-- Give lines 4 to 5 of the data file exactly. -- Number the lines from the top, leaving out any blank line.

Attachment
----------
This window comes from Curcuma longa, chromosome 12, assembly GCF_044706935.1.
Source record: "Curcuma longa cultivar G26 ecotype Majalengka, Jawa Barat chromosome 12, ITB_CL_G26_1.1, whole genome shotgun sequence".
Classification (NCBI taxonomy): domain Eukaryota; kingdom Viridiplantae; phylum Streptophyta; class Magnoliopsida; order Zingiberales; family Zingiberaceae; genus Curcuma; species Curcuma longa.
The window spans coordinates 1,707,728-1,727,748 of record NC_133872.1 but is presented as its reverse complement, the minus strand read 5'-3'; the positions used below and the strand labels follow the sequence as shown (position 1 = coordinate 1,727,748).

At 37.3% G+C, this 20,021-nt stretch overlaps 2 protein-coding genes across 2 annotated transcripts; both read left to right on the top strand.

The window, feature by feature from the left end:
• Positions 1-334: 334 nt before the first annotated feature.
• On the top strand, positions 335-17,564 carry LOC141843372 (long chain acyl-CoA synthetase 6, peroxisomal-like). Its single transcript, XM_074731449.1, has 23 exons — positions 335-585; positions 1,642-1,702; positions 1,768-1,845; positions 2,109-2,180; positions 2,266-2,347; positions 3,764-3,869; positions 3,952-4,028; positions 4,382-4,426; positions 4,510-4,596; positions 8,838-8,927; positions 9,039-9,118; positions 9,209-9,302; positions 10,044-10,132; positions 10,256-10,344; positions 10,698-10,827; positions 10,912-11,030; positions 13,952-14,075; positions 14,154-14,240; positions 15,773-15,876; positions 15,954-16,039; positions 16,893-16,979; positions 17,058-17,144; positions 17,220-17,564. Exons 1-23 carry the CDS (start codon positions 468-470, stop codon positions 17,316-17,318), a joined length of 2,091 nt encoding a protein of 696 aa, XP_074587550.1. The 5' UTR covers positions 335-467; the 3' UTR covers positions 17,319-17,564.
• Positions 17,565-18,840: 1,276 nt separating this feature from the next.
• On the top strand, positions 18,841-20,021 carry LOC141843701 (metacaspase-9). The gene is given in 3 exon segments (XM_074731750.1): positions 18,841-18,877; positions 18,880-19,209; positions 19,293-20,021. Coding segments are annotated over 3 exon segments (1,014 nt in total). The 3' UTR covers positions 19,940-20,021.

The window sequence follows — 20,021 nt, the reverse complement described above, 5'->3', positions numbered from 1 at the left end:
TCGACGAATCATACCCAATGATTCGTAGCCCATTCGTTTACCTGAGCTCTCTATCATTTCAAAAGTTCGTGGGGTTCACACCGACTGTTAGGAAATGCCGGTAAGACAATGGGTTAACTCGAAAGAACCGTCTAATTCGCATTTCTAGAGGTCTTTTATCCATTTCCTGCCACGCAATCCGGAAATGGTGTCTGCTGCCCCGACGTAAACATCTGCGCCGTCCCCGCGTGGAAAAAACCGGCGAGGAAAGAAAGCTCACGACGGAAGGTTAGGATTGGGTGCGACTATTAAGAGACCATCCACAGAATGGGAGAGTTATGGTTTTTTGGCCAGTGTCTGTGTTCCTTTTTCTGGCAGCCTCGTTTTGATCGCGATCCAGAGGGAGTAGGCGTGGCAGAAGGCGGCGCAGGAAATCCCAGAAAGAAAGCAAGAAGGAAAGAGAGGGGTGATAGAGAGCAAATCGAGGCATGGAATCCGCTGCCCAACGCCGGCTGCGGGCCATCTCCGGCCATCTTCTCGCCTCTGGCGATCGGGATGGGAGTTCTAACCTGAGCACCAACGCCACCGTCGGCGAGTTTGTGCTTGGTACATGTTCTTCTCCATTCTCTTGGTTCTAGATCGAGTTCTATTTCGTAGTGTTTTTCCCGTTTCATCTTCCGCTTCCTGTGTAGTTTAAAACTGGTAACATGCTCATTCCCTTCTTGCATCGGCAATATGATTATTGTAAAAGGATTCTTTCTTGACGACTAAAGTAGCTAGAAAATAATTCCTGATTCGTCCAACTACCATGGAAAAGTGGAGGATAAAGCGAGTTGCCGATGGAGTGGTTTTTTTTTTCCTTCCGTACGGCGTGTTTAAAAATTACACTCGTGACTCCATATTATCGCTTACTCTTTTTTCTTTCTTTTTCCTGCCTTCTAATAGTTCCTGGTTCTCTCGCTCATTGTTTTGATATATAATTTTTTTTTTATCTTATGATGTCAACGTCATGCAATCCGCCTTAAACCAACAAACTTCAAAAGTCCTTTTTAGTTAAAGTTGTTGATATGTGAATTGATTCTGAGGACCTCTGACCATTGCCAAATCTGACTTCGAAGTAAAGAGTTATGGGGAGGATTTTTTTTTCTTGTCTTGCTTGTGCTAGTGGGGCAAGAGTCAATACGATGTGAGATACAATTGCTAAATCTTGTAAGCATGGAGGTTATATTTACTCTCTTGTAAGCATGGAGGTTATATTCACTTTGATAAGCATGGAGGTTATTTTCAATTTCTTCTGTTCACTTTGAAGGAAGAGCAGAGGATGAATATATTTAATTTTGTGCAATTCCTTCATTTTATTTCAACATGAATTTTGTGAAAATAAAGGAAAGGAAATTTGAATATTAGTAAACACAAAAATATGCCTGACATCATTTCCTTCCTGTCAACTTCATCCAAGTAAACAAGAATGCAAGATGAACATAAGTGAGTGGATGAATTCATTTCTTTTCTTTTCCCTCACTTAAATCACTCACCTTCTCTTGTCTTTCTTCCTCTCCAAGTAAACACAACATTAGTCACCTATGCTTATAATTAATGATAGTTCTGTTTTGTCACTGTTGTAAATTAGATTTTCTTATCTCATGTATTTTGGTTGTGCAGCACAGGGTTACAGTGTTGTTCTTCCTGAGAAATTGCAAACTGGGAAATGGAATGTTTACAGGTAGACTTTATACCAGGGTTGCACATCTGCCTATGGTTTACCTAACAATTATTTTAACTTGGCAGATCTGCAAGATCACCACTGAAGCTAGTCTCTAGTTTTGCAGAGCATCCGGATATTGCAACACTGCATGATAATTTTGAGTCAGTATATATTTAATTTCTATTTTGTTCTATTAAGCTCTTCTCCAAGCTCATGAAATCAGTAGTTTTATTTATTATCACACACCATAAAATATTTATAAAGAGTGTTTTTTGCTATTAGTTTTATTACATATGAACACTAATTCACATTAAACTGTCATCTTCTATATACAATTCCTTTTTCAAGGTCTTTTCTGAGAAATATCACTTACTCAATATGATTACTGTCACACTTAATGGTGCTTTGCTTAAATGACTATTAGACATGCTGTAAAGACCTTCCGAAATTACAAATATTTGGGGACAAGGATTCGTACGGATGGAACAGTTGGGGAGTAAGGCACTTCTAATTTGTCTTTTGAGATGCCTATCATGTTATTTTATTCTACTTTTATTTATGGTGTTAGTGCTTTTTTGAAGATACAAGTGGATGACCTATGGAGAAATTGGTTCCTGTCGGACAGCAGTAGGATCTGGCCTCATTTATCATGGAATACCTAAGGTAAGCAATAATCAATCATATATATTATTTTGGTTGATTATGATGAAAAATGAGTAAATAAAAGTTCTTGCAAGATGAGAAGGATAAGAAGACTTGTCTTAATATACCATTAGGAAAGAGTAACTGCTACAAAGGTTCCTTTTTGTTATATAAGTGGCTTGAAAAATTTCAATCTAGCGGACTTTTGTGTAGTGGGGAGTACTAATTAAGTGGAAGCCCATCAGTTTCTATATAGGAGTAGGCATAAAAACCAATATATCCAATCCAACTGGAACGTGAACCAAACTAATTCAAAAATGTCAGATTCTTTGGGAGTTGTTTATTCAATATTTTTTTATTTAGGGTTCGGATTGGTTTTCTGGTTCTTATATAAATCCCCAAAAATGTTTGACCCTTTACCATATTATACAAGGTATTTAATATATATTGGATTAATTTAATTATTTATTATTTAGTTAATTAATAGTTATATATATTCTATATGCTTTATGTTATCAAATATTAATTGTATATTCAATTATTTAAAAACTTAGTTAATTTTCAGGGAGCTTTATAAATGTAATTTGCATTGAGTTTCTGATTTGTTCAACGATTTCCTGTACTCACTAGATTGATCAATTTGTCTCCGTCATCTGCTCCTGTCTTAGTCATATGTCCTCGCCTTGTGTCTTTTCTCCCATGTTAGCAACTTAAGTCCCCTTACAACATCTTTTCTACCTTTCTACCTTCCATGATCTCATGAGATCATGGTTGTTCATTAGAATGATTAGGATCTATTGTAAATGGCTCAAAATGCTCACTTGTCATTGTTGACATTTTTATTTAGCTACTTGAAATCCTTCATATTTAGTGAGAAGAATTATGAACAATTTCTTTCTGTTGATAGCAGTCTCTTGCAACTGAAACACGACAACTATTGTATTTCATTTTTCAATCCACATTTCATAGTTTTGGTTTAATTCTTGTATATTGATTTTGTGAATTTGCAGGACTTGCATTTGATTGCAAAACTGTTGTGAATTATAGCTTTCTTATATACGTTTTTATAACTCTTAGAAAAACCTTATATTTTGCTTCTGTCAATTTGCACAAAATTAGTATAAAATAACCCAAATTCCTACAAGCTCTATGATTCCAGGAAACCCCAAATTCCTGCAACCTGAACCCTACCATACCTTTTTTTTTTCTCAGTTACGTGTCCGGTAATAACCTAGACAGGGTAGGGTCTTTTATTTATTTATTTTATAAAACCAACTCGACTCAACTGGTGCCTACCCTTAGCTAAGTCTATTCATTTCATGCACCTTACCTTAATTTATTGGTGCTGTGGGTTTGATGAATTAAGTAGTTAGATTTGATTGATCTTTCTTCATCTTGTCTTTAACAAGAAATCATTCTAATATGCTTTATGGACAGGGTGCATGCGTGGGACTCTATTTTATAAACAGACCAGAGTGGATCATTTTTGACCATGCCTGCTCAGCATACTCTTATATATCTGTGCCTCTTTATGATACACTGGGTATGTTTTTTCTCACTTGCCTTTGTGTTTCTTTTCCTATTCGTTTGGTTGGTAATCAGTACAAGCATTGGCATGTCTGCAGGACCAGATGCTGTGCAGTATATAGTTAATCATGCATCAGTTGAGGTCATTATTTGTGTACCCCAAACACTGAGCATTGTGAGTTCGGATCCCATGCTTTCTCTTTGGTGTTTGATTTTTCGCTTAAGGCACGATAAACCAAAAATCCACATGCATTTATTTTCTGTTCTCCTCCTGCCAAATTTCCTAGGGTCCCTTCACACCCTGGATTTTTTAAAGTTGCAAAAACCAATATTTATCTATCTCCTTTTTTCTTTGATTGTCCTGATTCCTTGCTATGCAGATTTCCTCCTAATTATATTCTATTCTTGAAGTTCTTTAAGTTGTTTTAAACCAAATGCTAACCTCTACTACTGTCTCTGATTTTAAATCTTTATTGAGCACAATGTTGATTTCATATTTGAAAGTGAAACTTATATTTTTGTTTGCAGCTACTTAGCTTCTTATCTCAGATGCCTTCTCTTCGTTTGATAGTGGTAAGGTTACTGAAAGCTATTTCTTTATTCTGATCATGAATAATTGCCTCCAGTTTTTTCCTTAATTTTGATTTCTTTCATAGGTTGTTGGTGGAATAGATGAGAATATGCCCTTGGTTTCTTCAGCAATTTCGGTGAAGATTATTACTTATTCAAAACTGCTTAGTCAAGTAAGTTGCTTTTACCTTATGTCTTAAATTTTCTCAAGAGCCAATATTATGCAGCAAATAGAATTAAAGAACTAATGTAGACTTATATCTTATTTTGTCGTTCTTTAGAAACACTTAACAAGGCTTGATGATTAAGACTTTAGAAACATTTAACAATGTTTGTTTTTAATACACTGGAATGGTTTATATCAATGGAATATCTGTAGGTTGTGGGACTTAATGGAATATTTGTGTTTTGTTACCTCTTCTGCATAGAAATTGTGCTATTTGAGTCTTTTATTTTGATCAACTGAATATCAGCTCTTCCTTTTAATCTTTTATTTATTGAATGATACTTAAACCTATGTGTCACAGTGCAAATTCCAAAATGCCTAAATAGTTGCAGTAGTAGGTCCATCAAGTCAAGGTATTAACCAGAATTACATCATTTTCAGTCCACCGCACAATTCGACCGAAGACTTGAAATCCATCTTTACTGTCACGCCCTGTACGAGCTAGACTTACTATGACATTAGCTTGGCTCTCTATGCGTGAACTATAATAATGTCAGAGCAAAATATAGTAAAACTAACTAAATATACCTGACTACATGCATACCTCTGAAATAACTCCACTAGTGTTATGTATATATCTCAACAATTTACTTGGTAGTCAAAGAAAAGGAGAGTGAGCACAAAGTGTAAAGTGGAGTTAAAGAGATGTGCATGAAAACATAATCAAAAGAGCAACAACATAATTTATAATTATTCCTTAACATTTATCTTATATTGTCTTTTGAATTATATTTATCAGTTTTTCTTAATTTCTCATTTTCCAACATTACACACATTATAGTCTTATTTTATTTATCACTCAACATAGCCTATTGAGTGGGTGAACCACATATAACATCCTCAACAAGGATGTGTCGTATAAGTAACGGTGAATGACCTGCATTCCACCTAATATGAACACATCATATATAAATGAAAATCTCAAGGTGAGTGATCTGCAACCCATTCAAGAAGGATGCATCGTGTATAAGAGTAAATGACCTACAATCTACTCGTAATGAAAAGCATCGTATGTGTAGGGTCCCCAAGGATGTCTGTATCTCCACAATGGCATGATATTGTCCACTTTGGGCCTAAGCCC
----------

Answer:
The window spans coordinates 1,707,728-1,727,748 of record NC_133872.1 but is presented as its reverse complement, the minus strand read 5'-3'; the positions used below and the strand labels follow the sequence as shown (position 1 = coordinate 1,727,748).

At 37.3% G+C, this 20,021-nt stretch overlaps 2 protein-coding genes across 2 annotated transcripts; both read left to right on the top strand.